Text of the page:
There does not seem to be much place, in this cheerful world of surfaces, for a medium like oil painting. The subtle fleshiness of the tradition appears bound to earlier ideas of the body. In fact, many artists now make pictures that are just as shiny, artificial, and conceptual in spirit as the work displayed at the Cooper-Hewitt; in such art, any quality of touch is usually ironic. For both Susan Rothenberg and Brice Marden, however, the traditional touch of the brush remains essential. Their art is very obviously "handmade," and each artist holds on to earlier conventions of painting in a way that also speaks to the present.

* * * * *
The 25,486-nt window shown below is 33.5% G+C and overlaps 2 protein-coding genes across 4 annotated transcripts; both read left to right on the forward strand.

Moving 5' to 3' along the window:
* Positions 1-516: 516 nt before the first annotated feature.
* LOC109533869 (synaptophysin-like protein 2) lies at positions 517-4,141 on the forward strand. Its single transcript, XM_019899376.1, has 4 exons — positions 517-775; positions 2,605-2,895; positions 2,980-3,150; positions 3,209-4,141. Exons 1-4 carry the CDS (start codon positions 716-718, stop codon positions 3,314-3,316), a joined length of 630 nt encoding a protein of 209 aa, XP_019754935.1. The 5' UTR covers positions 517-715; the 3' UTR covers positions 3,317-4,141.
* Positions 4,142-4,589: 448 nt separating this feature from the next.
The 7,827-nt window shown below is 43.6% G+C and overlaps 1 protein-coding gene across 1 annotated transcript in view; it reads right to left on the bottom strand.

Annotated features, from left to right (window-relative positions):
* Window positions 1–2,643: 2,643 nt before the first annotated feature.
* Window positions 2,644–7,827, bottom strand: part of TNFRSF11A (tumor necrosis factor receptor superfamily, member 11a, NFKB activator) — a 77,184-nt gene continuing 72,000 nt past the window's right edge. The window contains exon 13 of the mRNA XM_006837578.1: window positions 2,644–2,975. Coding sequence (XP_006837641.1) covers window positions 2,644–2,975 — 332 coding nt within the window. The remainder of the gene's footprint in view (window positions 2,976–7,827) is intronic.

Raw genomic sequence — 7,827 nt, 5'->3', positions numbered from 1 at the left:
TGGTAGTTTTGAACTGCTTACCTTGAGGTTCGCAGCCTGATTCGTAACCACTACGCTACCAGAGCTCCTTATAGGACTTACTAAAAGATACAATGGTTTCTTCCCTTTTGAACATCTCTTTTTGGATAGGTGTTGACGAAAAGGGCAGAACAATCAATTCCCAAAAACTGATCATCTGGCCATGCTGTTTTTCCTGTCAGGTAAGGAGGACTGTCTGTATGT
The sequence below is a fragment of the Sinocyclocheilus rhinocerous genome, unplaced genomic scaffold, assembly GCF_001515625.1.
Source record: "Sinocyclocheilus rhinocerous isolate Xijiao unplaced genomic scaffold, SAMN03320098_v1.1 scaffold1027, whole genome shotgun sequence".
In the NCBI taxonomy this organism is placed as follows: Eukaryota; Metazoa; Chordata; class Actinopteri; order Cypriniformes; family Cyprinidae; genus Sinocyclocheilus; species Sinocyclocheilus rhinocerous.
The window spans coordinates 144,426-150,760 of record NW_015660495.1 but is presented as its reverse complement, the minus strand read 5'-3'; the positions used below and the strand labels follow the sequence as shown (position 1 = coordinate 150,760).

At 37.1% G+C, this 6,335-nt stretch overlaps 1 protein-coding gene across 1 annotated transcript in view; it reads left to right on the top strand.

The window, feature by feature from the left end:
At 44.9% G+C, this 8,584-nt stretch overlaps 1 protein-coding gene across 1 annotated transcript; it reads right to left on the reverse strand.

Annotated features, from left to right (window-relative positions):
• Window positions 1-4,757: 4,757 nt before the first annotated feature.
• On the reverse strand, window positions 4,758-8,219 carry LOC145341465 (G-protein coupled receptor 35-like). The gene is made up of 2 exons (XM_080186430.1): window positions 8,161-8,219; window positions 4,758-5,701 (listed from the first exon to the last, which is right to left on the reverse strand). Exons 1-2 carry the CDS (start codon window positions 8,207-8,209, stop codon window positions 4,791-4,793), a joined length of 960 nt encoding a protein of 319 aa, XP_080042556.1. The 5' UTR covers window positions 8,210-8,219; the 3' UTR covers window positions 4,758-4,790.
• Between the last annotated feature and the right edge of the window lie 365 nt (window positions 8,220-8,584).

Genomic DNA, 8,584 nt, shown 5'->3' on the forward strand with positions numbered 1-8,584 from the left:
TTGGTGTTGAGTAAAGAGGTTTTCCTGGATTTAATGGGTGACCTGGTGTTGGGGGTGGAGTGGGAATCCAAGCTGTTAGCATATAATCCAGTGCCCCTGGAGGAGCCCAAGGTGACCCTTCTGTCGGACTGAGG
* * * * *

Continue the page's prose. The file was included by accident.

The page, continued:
Rothenberg is a kind of cave painter. She evokes the visceral beginnings, when artists first projected dreams upon a wall. Her surfaces have the peeling roughness of a decayed fresco; her urgent brushstrokes resemble callused fingers. She first attracted attention with archetypal images of horses but has more recently conveyed shadowy reflections of her life in New Mexico. In her show at Sperone Westwater's new space on West 13th Street, there are some paintings of deer, but most of the pictures suggest a mysterious game of dominoes. Typically, Rothenberg provides a few fragments of recognizable forms -- a disembodied leg or hand, an outline of a nose or an ear, a dotted piece of the game. As with an ancient ritual, the meanings of this game cannot be fully grasped. The forms gather toward the edges -- as if seen from the corner of the eye -- isolating richly painted centers. Reality is just a flicker in the mind's cave. In Rothenberg's art, however, even light and shadow have an insistent body. The most subjective sensations must pass through the fingers. They must be felt -- literally -- like clay in your hand.